None of these issues was identified in Liberal election promises. Also not included was an overhaul of the way veterans have their disability claims adjudicated, reviewed, and appealed. I stood beside Louise Richard in the late 1990s, and later Perry Gray joined by C.J. Wallace of Veteranvoice.info, calling for comprehensive changes to this demeaning and humiliating process that makes veterans feel more like criminals than honoured Canadians who sacrificed for all of us.

When veterans are inevitably denied or granted insufficient recognition for their injury, they must turn to a review and appeal process, frequently guided by lawyers employed by the very department with which veterans are fighting for benefits. Pre-1995, these lawyers worked in a completely separate and independent agency preparing veterans’ claims. That model must be reconsidered.

Meanwhile, VAC lawyers argue cases, often with very little preparation and huge “caseloads,” to the Veterans Review and Appeal Board, a body that makes pretences to being judicial, only when it saves money. The board is a notoriously mismanaged and compassionately compromised. This group of politically appointed individuals have their hands and hearts tied by an entrenched bureaucracy that ensures more generous aspects of legislation are quietly kept from veterans’ pleading wounds.

These systemic injustices represent a fraction of the tragic to-do list that never made the Liberal promise cut. For those that have, bureaucratic delay and malice have eaten away at their generosity. For instance, increasing veterans’ disability income from 75 per cent to 90 per cent of military salary saw many veterans receive 20 per cent raises. The lowest paid veterans, who make up the largest single demographic, received less than five per cent. Meanwhile, inflationary increases have fallen dramatically behind reality. A veteran released today with the same disabilities at the same rank and pay level is earning 30 per cent more than a veteran released 20 years ago.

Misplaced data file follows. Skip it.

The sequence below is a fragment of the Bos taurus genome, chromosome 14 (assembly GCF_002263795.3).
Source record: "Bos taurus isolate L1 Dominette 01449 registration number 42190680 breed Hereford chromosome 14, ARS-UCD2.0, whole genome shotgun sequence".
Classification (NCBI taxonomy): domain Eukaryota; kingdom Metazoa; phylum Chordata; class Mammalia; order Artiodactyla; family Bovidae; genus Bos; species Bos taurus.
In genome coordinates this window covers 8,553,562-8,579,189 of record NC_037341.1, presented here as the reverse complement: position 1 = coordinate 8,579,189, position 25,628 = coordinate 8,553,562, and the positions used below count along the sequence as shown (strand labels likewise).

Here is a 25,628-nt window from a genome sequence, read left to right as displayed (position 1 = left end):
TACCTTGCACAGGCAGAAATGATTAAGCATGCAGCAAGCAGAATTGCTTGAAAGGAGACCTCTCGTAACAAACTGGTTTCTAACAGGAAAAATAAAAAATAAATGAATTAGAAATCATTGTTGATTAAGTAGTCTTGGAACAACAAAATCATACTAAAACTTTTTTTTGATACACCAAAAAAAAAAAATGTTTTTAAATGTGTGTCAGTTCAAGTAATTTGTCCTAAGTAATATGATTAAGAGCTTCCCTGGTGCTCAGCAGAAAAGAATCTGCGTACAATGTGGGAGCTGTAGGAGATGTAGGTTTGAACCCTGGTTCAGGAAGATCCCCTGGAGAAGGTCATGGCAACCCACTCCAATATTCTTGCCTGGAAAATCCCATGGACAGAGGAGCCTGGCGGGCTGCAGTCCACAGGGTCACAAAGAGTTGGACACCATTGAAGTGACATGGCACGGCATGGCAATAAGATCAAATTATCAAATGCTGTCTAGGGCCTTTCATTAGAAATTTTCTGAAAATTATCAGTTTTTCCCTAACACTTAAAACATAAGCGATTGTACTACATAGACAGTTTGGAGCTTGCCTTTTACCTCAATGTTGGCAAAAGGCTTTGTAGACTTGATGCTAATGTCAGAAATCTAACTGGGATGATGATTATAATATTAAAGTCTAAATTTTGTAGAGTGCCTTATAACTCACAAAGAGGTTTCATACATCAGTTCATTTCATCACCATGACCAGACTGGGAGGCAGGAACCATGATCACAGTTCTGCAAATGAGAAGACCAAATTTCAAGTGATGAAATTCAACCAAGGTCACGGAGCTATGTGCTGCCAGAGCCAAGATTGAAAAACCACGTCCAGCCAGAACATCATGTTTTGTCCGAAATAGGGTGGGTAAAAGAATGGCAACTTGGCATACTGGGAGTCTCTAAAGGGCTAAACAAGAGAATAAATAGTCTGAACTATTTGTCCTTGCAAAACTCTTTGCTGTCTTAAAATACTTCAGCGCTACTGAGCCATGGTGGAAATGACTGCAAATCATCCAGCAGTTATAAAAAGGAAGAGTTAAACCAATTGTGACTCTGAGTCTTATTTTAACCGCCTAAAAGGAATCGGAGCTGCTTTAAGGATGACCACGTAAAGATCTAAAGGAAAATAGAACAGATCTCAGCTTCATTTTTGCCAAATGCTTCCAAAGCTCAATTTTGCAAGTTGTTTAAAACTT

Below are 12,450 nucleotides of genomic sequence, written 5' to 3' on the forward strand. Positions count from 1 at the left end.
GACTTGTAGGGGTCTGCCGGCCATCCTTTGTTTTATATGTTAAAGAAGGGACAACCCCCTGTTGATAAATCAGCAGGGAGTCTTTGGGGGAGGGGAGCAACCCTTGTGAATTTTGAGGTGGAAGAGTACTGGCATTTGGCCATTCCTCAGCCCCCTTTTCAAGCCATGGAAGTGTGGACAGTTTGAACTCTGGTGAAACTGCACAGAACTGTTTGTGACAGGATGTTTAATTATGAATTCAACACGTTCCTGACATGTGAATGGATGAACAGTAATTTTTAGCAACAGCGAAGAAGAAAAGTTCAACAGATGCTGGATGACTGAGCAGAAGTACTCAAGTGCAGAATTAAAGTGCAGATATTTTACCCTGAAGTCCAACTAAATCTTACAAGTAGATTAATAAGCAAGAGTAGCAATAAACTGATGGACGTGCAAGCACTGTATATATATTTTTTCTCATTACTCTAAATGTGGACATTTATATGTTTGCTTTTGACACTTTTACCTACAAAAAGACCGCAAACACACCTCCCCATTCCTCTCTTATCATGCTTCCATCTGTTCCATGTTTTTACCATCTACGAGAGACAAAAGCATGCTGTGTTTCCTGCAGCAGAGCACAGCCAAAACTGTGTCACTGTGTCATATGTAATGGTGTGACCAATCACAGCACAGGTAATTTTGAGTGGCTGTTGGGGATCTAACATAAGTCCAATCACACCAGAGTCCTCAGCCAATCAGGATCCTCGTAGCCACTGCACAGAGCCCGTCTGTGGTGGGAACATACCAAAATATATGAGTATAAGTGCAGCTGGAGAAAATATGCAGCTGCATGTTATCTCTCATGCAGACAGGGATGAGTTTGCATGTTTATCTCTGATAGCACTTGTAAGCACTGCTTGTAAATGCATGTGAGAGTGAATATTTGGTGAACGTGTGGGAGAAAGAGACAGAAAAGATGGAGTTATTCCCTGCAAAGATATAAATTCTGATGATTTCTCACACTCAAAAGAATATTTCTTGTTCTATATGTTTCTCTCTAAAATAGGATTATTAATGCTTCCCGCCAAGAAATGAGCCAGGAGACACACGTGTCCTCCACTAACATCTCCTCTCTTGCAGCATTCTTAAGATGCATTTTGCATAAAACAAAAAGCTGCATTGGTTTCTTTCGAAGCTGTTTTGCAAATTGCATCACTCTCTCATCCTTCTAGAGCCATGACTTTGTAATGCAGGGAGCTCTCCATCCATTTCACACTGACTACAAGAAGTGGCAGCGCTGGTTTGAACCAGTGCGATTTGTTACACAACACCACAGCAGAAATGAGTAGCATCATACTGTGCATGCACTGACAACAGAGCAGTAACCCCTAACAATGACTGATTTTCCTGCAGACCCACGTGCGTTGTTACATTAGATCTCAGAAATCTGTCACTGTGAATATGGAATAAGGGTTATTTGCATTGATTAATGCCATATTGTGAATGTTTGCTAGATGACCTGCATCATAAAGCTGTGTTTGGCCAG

Veterans Affairs’ hard-hearted stop-gap measures continue to belittle Liberal promises of “one veteran, one standard.” Benefits are awarded based upon arbitrary dates or heartless criteria, all in order to save money. The Liberal promise to expand upon allowances for the most disabled to respect lost career prospects, denies the same benefit and its supplement to those veterans released prior to April 1, 2006 even though no such benefit exists for earlier released veterans.

Families who care for the most disabled also will receive an increase in a caregiver allowance but this too is denied spouses of veterans released pre-April 1, 2006. Furthermore, $1,000 monthly is grossly inadequate and will force many families to juggle care of the veteran and a career, likely forfeiting eligibility for the benefit. In effect, those spouses who work the hardest, even though their careers are often hobbled in caring for a seriously disabled veteran, will be punished the most, or at least benefit the least.

Principal among the promises is the return to lifelong pensions. This will be a huge budget item affecting more than 60,000 veterans costing billions, hence the dilly-dallying to fulfill the promise.

The pension promise dawdling has allowed both the Liberals and the bureaucrats to slide through other half-promises. Education for non-injured veterans has been restricted to, once again, those veterans released after April 1, 2006, and denied to the most disabled veterans. Liberals promised to remove the time limit for survivors of deceased veterans to access education and retraining. For spouses still caring for the most disabled veterans, the two-year limitation nonsensically and callously remains.